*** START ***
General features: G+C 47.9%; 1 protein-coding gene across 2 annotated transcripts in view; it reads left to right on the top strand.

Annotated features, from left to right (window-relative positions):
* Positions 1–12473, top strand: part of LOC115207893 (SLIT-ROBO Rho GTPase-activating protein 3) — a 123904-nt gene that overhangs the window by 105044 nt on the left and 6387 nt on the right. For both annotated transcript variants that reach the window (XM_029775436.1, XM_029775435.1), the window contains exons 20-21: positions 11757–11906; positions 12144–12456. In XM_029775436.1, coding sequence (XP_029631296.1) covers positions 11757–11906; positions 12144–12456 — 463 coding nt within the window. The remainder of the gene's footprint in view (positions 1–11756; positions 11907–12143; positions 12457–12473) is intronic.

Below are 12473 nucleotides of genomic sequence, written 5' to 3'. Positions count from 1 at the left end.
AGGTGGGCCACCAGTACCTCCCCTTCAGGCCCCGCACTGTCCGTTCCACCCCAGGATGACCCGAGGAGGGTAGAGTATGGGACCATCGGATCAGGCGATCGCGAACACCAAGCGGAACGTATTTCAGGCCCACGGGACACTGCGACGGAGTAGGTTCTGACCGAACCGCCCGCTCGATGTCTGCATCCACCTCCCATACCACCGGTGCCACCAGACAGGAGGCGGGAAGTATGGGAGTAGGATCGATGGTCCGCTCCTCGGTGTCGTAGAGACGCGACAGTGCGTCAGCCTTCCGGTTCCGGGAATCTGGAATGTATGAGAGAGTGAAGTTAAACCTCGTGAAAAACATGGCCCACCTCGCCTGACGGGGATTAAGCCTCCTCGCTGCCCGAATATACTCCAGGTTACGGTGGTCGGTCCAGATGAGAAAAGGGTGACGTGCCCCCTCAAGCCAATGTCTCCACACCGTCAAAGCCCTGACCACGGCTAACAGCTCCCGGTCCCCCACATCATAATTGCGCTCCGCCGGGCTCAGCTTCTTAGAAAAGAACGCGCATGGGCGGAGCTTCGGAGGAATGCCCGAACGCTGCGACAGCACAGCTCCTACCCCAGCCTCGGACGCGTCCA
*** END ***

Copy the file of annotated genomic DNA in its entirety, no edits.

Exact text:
General features: G+C 47.9%; 1 protein-coding gene across 2 annotated transcripts in view; it reads left to right on the top strand.

Annotated features, from left to right (window-relative positions):
* Positions 1–12473, top strand: part of LOC115207893 (SLIT-ROBO Rho GTPase-activating protein 3) — a 123904-nt gene that overhangs the window by 105044 nt on the left and 6387 nt on the right. For both annotated transcript variants that reach the window (XM_029775436.1, XM_029775435.1), the window contains exons 20-21: positions 11757–11906; positions 12144–12456. In XM_029775436.1, coding sequence (XP_029631296.1) covers positions 11757–11906; positions 12144–12456 — 463 coding nt within the window. The remainder of the gene's footprint in view (positions 1–11756; positions 11907–12143; positions 12457–12473) is intronic.

Below are 12473 nucleotides of genomic sequence, written 5' to 3'. Positions count from 1 at the left end.
AGGTGGGCCACCAGTACCTCCCCTTCAGGCCCCGCACTGTCCGTTCCACCCCAGGATGACCCGAGGAGGGTAGAGTATGGGACCATCGGATCAGGCGATCGCGAACACCAAGCGGAACGTATTTCAGGCCCACGGGACACTGCGACGGAGTAGGTTCTGACCGAACCGCCCGCTCGATGTCTGCATCCACCTCCCATACCACCGGTGCCACCAGACAGGAGGCGGGAAGTATGGGAGTAGGATCGATGGTCCGCTCCTCGGTGTCGTAGAGACGCGACAGTGCGTCAGCCTTCCGGTTCCGGGAATCTGGAATGTATGAGAGAGTGAAGTTAAACCTCGTGAAAAACATGGCCCACCTCGCCTGACGGGGATTAAGCCTCCTCGCTGCCCGAATATACTCCAGGTTACGGTGGTCGGTCCAGATGAGAAAAGGGTGACGTGCCCCCTCAAGCCAATGTCTCCACACCGTCAAAGCCCTGACCACGGCTAACAGCTCCCGGTCCCCCACATCATAATTGCGCTCCGCCGGGCTCAGCTTCTTAGAAAAGAACGCGCATGGGCGGAGCTTCGGAGGAATGCCCGAACGCTGCGACAGCACAGCTCCTACCCCAGCCTCGGACGCGTCCA